37. 1 point
    Not sure if you saw this thread...it might also be of use to you:
  38. 1 point
    I run 15/43, it’s a cheap mod and definitely livens things up.
  39. 1 point
    I think it would work well if you are looking for a little more grunt and acceleration. Definitely not overkill. But I have only run stock gearing so far.
  40. 1 point
  41. 1 point
    If you ever get up around orange county NY, ride to the Hawk's Nest in Port Jervis, Rt. 97. It runs along the Delaware river from Port Jervis all the way to Hancock, NY. Beautiful ride on great roads. Look it up on youtube (Hawks Nest Port Jervis, NY). There's lots of videos and the overlooks are packed with bikers all summer weekends.
  42. 1 point
    It usually does. If you tightened down the tensioner fully extended, it is possible you could damage the tensioner or possibly the cam chain slider. But that is a guess. Did you crank the bolts down tight against the resistance? When I have people install the manual tensioner I tell them to rotate the engine in the direction of running, which would be counterclockwise on the left. I also have them turn the engine over slowly by hand to make sure the chain didn't jump time, only known of one time that's happened and the rider who did it realized it jumped. On the singles we do the tensioner swap when it is around TDC compression, cams off the valve buckets, avoiding the possibility of the valve spring pressure pushing back moving the cams. Not sure if there is a point in the 270° engine where no valve is in contact with the cams. If you heard no noise odds are good nothing happened. About the only thing I think you could have damaged shouldn't be anything other than the tensioner or sliders. If I ever have to mess with the tensioner I will put in a manual one. Once adjusted and locked down, no worries. Have them in all three Kawasakis and the SR500 had one OEM. Four OEM automatic tensioners turned to crap, two in a KLX650 and one each in the KLX250 and Zephyr 550. Not impressed with them or any others.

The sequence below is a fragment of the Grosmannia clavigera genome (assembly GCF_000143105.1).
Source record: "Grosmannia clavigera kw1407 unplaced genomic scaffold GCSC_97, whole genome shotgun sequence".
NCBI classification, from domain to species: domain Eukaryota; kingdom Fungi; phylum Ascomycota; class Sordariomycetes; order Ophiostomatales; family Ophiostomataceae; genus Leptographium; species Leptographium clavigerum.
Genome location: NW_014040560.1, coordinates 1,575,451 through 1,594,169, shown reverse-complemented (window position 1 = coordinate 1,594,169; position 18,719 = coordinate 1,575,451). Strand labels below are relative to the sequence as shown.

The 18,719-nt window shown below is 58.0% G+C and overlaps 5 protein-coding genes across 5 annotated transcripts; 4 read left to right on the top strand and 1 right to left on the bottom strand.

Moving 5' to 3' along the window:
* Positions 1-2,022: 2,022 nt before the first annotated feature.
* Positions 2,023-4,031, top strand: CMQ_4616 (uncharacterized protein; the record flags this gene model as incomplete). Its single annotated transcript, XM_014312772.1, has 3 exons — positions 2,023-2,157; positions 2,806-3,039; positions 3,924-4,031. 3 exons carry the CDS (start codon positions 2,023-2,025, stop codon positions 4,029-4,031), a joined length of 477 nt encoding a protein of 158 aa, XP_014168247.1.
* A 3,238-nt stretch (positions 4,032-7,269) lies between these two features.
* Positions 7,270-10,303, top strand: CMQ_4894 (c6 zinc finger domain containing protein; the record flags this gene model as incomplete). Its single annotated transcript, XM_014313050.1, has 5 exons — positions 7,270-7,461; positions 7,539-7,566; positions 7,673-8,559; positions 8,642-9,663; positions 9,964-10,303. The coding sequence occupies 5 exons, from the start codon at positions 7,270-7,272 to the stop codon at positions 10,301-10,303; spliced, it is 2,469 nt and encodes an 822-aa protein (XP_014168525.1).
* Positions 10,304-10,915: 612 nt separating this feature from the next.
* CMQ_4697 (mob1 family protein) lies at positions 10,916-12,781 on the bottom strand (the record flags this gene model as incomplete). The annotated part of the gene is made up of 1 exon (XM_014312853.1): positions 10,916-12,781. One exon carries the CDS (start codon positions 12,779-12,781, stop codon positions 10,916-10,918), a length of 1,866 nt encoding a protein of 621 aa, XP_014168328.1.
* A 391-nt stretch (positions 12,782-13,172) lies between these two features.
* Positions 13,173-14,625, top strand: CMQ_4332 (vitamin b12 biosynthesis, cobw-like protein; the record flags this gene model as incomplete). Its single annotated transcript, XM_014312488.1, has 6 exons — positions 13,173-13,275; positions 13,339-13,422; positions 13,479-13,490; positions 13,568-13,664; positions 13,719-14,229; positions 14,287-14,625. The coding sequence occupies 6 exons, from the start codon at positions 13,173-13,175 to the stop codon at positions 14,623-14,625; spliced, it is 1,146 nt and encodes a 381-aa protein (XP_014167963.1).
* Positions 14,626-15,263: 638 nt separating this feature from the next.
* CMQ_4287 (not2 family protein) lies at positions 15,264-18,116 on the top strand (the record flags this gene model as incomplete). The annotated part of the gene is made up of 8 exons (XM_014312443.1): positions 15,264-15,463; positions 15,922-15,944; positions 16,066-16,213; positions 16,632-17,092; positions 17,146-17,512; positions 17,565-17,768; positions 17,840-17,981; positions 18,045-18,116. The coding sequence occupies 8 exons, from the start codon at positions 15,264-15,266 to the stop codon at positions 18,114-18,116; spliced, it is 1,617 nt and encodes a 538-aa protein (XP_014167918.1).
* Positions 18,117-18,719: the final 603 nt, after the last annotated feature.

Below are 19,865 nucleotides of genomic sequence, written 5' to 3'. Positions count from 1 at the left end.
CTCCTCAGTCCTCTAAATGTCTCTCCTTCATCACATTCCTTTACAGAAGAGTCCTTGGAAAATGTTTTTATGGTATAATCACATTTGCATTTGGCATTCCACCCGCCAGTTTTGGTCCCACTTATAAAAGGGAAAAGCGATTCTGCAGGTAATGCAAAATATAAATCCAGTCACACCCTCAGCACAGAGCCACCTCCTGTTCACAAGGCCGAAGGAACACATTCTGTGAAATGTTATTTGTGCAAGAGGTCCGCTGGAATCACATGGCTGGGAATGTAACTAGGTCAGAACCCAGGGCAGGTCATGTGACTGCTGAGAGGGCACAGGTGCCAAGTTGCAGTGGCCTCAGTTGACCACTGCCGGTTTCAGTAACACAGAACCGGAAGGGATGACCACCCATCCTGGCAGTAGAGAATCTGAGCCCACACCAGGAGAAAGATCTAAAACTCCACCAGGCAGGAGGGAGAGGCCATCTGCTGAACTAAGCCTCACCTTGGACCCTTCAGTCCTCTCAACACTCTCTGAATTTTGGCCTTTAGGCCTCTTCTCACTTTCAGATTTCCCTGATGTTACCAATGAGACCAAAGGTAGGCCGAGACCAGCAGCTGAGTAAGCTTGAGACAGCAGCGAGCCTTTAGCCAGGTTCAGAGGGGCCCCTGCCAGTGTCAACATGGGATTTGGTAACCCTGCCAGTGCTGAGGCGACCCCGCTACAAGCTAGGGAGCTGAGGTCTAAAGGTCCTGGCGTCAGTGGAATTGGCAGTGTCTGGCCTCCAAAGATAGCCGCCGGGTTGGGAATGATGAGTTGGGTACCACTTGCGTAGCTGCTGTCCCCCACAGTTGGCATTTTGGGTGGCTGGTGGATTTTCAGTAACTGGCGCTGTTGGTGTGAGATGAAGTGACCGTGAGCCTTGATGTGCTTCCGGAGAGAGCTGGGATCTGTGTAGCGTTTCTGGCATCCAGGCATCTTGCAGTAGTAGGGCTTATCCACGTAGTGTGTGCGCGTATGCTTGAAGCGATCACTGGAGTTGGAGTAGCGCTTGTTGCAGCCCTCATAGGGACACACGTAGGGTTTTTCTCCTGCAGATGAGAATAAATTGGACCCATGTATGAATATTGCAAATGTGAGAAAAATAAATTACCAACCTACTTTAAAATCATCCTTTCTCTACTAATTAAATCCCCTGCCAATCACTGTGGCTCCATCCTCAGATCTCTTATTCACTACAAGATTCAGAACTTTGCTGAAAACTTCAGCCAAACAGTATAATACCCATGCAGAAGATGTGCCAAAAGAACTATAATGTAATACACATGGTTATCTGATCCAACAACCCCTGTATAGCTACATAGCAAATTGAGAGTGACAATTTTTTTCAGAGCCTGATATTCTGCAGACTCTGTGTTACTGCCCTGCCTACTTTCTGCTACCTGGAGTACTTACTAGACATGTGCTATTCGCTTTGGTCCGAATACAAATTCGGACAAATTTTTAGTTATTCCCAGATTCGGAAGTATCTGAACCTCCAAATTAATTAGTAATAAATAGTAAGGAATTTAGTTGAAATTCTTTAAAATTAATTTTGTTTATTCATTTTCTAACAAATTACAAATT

43. 1 point
    I'm sure y'all will have an opinion on this:
  44. 1 point